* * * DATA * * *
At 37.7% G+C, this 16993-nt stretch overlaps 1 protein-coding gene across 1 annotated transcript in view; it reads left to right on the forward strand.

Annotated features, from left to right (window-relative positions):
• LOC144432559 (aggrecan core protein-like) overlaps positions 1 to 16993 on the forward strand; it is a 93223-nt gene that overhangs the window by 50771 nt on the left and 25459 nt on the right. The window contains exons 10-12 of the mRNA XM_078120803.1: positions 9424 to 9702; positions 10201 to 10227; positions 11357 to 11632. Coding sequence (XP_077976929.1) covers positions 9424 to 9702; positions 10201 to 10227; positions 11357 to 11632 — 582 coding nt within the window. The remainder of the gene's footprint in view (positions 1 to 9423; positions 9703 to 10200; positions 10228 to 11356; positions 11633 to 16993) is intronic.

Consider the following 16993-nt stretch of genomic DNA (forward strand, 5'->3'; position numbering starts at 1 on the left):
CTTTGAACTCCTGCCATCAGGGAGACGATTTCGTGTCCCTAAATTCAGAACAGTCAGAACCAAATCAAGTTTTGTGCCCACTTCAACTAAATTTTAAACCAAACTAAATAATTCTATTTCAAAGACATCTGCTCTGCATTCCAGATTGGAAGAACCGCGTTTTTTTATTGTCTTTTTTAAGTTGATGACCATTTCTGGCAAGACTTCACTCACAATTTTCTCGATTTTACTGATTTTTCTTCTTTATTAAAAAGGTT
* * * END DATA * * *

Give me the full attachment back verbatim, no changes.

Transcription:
At 37.7% G+C, this 16993-nt stretch overlaps 1 protein-coding gene across 1 annotated transcript in view; it reads left to right on the forward strand.

Annotated features, from left to right (window-relative positions):
• LOC144432559 (aggrecan core protein-like) overlaps positions 1 to 16993 on the forward strand; it is a 93223-nt gene that overhangs the window by 50771 nt on the left and 25459 nt on the right. The window contains exons 10-12 of the mRNA XM_078120803.1: positions 9424 to 9702; positions 10201 to 10227; positions 11357 to 11632. Coding sequence (XP_077976929.1) covers positions 9424 to 9702; positions 10201 to 10227; positions 11357 to 11632 — 582 coding nt within the window. The remainder of the gene's footprint in view (positions 1 to 9423; positions 9703 to 10200; positions 10228 to 11356; positions 11633 to 16993) is intronic.

Consider the following 16993-nt stretch of genomic DNA (forward strand, 5'->3'; position numbering starts at 1 on the left):
CTTTGAACTCCTGCCATCAGGGAGACGATTTCGTGTCCCTAAATTCAGAACAGTCAGAACCAAATCAAGTTTTGTGCCCACTTCAACTAAATTTTAAACCAAACTAAATAATTCTATTTCAAAGACATCTGCTCTGCATTCCAGATTGGAAGAACCGCGTTTTTTTATTGTCTTTTTTAAGTTGATGACCATTTCTGGCAAGACTTCACTCACAATTTTCTCGATTTTACTGATTTTTCTTCTTTATTAAAAAGGTT